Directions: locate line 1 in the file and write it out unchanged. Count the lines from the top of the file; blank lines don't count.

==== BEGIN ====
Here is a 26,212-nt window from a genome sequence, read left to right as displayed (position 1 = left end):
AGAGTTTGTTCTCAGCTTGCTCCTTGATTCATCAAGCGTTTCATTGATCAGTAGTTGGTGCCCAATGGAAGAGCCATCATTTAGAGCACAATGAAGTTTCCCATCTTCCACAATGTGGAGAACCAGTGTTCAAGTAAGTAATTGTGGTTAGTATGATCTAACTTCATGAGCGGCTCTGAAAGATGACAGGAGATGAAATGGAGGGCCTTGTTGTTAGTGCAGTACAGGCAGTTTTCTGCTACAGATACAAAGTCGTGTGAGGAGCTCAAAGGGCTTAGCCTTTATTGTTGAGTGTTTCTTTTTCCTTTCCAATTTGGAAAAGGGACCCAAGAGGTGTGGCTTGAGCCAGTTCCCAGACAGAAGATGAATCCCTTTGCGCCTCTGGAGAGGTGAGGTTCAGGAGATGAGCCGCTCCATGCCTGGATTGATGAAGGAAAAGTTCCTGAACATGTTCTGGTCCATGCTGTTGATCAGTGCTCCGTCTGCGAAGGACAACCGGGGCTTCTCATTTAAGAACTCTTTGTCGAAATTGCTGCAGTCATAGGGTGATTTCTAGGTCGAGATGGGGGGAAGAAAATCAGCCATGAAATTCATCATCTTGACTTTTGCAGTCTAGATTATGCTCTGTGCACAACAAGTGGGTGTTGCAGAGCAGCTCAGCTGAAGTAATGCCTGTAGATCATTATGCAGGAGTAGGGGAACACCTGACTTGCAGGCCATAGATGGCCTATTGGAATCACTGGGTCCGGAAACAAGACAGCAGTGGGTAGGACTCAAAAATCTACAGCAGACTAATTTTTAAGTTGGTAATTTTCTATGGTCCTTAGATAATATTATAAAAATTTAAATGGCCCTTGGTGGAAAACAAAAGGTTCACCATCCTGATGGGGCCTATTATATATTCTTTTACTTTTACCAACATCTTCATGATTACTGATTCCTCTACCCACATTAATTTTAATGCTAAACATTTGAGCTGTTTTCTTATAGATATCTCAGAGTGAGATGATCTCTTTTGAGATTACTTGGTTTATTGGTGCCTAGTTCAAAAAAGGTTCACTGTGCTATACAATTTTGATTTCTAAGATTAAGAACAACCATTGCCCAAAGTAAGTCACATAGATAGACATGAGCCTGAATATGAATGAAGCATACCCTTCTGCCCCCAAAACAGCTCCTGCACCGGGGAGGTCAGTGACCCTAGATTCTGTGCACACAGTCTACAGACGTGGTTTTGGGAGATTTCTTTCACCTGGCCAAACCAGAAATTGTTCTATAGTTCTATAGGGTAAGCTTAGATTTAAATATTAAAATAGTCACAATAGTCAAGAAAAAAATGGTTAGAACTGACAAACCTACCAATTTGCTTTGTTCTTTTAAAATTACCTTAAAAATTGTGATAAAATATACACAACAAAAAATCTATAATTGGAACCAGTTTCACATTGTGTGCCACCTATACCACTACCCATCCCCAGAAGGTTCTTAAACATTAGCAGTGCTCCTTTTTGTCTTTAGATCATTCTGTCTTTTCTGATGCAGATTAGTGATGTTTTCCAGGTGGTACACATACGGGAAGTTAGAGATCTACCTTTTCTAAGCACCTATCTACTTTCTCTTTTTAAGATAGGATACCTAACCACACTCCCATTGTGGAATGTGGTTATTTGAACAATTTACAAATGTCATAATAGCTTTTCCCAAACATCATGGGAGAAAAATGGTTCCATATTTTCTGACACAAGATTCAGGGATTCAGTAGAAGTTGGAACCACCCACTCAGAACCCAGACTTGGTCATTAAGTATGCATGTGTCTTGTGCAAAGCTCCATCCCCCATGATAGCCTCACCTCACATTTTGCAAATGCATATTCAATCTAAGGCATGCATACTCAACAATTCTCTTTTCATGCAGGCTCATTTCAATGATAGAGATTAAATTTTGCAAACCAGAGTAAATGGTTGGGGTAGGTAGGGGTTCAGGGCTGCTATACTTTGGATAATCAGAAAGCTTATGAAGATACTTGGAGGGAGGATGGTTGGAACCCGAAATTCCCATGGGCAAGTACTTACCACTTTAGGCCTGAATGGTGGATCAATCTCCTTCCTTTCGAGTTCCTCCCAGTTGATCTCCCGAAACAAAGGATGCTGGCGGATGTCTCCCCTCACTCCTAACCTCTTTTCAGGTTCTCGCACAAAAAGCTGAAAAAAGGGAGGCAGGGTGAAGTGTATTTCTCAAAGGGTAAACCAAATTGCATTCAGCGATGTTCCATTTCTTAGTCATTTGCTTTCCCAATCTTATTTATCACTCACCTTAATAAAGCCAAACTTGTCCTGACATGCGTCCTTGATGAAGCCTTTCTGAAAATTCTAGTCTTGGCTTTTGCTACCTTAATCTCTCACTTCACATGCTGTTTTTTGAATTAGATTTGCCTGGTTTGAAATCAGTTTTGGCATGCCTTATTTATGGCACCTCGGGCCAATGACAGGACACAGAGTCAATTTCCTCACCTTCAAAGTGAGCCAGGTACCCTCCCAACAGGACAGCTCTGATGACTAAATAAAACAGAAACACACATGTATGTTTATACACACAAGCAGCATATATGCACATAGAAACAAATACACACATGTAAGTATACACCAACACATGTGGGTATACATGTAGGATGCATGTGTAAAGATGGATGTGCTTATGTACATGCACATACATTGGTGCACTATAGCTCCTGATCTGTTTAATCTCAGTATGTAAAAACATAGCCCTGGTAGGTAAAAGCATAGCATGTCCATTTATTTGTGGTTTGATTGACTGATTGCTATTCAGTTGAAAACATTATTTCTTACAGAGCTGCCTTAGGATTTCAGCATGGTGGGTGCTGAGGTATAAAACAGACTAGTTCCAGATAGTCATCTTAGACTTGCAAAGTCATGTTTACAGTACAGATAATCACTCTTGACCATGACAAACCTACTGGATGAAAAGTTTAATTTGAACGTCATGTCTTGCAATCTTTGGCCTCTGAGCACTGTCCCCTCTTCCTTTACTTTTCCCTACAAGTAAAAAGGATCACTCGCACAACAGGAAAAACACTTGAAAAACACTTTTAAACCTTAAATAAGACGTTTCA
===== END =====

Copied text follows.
Here is a 26,212-nt window from a genome sequence, read left to right as displayed (position 1 = left end):